Impromptus op. 90 and op. 142Alfred Brendel
These short compositions, like improvised thoughts or solitary meditations, are dominated by a feeling of sadness, of nostalgia. Yet in Schubert’s music there is always an irreducible positivity, a trace of hope which gives form and meaning to what he is saying, a positivity more sensed and demanded by reason and the heart than the result of a pacified possession. In communicating the most intimate of what he possesses, Schubert is so serious with his own humanity and his own desire that he cannot avoid grasping the openness to the Eternal that the heart suggests. Though for him it is not the object of possession in the present, it is all the same the acknowledged object of his desire and expectation. He approaches the Mystery as if on tip-toe, as if not deeming himself worthy of it.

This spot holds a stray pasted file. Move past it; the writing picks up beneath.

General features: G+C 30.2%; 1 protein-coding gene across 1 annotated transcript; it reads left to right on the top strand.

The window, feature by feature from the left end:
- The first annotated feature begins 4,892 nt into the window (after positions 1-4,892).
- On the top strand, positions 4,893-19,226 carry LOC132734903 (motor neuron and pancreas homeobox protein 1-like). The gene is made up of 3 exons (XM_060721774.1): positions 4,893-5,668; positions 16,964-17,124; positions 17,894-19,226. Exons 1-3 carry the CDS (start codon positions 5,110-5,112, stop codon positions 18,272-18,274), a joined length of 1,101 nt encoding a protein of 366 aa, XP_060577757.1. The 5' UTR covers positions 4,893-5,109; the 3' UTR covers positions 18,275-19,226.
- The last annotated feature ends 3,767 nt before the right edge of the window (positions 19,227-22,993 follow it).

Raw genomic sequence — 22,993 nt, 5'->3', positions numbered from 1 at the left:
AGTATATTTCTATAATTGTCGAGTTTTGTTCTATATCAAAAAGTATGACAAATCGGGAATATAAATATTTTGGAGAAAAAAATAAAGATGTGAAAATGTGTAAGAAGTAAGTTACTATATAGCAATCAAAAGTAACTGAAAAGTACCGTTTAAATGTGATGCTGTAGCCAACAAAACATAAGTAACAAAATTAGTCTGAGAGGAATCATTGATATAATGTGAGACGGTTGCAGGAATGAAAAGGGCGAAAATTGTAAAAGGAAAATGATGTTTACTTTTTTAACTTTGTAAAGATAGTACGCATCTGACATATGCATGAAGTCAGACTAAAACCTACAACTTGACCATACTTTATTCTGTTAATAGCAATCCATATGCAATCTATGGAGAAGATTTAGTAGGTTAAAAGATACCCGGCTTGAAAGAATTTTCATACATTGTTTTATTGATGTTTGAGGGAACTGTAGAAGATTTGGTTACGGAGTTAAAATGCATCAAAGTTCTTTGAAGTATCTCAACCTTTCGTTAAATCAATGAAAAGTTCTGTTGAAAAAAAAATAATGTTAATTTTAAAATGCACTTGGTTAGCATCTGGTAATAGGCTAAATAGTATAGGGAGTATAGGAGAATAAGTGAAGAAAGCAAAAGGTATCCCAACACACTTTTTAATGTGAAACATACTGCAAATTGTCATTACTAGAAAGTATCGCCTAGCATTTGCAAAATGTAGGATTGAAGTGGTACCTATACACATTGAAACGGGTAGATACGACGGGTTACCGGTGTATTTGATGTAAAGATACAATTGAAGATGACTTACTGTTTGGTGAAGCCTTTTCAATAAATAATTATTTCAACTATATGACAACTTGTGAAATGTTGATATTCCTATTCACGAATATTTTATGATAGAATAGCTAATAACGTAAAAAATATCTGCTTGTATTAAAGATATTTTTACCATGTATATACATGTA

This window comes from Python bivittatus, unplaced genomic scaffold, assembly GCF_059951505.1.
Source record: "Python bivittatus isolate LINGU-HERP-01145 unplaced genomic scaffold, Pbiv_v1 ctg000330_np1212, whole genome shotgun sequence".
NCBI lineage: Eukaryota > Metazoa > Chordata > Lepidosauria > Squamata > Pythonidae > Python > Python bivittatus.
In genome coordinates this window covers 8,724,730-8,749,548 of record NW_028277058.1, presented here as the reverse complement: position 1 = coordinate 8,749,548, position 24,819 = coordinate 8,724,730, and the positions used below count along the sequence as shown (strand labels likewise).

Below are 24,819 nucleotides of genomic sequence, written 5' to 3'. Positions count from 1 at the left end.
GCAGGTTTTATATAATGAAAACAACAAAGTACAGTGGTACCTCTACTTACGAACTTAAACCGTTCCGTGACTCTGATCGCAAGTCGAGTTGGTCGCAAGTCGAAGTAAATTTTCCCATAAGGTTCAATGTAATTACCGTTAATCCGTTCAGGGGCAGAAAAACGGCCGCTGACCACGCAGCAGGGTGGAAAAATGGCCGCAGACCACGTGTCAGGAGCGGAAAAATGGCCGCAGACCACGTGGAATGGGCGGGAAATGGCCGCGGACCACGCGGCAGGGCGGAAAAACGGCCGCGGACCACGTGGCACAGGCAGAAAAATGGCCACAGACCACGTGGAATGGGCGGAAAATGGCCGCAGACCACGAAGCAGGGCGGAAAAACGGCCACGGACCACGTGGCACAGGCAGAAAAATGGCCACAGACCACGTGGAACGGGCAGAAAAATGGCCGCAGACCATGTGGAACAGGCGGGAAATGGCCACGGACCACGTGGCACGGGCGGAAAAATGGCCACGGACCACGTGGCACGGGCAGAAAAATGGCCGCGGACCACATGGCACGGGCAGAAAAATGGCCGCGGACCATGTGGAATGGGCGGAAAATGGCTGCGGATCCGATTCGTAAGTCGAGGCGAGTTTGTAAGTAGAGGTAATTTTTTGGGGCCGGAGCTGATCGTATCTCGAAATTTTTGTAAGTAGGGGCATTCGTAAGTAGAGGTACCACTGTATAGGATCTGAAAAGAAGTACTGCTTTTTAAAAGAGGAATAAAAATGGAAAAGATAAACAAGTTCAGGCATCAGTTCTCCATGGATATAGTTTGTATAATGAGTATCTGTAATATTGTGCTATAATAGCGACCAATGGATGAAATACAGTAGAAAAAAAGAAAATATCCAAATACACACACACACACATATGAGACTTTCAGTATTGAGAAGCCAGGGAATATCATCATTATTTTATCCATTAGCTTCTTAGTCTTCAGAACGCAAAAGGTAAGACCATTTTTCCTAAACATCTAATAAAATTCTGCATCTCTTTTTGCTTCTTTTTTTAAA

Schubert’s greatness lies precisely in this continuous dialogue with the Mystery. It is a dialogue that has perhaps a concrete hint or a precise face as its point of departure; but this is at once transformed into a You, which hovers on the infinite horizon.
(Excerpt from the introduction by Luigi Giussani to the booklet enclosed in the CD)